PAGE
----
Frightening Roe away

simonl

Well-Known Member
I've started to get some roe appearing at home. With some corn cut I'm now lamping foxes regularly & disturbing the roe most nights for maybe an hour. They vanish into the woods. I've noticed the numbers dwindle over the last few weeks.

Am I frightening them away?
 

Freeforester

Well-Known Member
You're sure disturbing them with the light and movement/scent, but they'll also be getting educated to the sound of your vehicle and activity/regular routine; guessing too that you enter and exit the fields from the same points? Maybe also a general 'order of service' that even the fox might pick up on?

One area I stalk is frequented by a farmer who does his rounds on a quad bike, best time to see activity there is 10-20 mins after he leaves ime, had both fox and deer energe once the disturbance dies down.

Lamping foxes or night time activity is not appreciated by roosting gamebirds, especially partridges, which detest night time disturbance, but most of the folk dong the lamping do not sufficiently appreciate this aspect, imv. When asked to consider what impact they are having, they are quick to offer "Reduction in predation", but often do not consider the impact on wildlife they themselves are having. There are far more effective/efficient and less disturbing/damaging ways to deal with foxes, but if you do feel that you simply must get out among them at night, then think about investing in thermal kit, which is passive; this still won't mitigate the negative impact of your scent and noise, though.
 

FISH BOY

Well-Known Member
You're sure disturbing them with the light and movement/scent, but they'll also be getting educated to the sound of your vehicle and activity/regular routine; guessing too that you enter and exit the fields from the same points? Maybe also a general 'order of service' that even the fox might pick up on?

One area I stalk is frequented by a farmer who does his rounds on a quad bike, best time to see activity there is 10-20 mins after he leaves ime, had both fox and deer energe once the disturbance dies down.

Lamping foxes or night time activity is not appreciated by roosting gamebirds, especially partridges, which detest night time disturbance, but most of the folk dong the lamping do not sufficiently appreciate this aspect, imv. When asked to consider what impact they are having, they are quick to offer "Reduction in predation", but often do not consider the impact on wildlife they themselves are having. There are far more effective/efficient and less disturbing/damaging ways to deal with foxes, but if you do feel that you simply must get out among them at night, then think about investing in thermal kit, which is passive; this still won't mitigate the negative impact of your scent and noise, though.

Wise words. I know a keeper that feeds with a spreader on the back of a quad, gets to the end of the ride, turns around and there are 10 munties having a feed.

I believe animals love a routine as much as we do...
 

shakey jake

Well-Known Member
I knowa keeper feedsthe same, he turns it round and shoots the munties, i would think once the land settles down after harvest\drilling the roe will settle down if you have enough foragefor them, plenty of the farms i lamp have roe and they seem to take very little intrest in the lamp, but i dont hold it on them long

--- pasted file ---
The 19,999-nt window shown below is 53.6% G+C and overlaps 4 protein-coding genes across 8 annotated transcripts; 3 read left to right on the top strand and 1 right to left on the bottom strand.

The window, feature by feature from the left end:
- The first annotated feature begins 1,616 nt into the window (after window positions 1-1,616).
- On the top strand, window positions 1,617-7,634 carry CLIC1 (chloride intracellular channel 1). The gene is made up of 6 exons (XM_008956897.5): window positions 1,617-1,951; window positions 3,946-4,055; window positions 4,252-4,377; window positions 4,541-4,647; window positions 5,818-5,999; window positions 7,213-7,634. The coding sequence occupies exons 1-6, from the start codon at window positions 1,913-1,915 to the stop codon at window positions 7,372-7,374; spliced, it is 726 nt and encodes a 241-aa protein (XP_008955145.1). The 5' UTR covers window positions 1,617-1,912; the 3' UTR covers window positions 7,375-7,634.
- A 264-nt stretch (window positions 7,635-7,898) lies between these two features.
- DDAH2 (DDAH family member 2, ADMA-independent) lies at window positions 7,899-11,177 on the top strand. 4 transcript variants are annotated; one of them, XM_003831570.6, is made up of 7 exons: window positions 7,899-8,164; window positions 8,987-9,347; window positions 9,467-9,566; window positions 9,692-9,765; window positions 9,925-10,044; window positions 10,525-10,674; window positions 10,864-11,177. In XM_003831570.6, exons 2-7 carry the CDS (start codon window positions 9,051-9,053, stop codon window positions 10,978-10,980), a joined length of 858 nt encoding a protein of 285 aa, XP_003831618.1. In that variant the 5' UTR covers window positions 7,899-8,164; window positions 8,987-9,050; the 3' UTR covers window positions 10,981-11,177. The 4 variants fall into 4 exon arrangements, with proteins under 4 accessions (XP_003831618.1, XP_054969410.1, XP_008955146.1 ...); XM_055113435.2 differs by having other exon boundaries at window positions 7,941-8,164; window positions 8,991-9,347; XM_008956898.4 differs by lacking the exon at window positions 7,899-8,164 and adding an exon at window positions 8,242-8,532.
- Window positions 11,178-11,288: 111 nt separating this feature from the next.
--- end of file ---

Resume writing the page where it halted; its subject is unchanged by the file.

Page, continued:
simonl

Well-Known Member
Lamping foxes or night time activity is not appreciated by roosting gamebirds, especially partridges, which detest night time disturbance, but most of the folk dong the lamping do not sufficiently appreciate this aspect, imv. When asked to consider what impact they are having, they are quick to offer "Reduction in predation", but often do not consider the impact on wildlife they themselves are having. There are far more effective/efficient and less disturbing/damaging ways to deal with foxes, but if you do feel that you simply must get out among them at night, then think about investing in thermal kit, which is passive; this still won't mitigate the negative impact of your scent and noise, though.

A couple of questions:
1. What do you mean by birds being disturbed? If they're not flushing with the lamp, do you feel that roosting pheasants will move away for subsequent roosts? Or what's the impact & when?
2. Keen to learn what you consider more effective/efficient than lamping?
 

teyhan1

Well-Known Member
A couple of questions:
1. What do you mean by birds being disturbed? If they're not flushing with the lamp, do you feel that roosting pheasants will move away for subsequent roosts? Or what's the impact & when?
2. Keen to learn what you consider more effective/efficient than lamping?

i thought lamping foxes was efficient. Then I bought a thermal and realised I was only shooting the stupid ones.
 

Freeforester

Well-Known Member
A couple of questions:
1. What do you mean by birds being disturbed? If they're not flushing with the lamp, do you feel that roosting pheasants will move away for subsequent roosts? Or what's the impact & when?
2. Keen to learn what you consider more effective/efficient than lamping?

1) Observe the impact of "son et lumiere" on your subsequent bird sightings and indeed eventual returns; don't imagine that they are willing to adapt to your ways, you'll find they'll be voting with their feet soon enough;

2) if you think lamping is either effective and/or efficent, then (respectfully) you're not thinking hard enough! There is already a trade-off in terms of effort and disturbance made against return/s (do you kill a fox or indeed "the" "damaging" fox on each of your rounds, as you certainly impact on the peace that gamebirds crave throughout the hours of darkness on each round that you do.

Are your pheasants all jugging on the ground, or roosting in trees?
 
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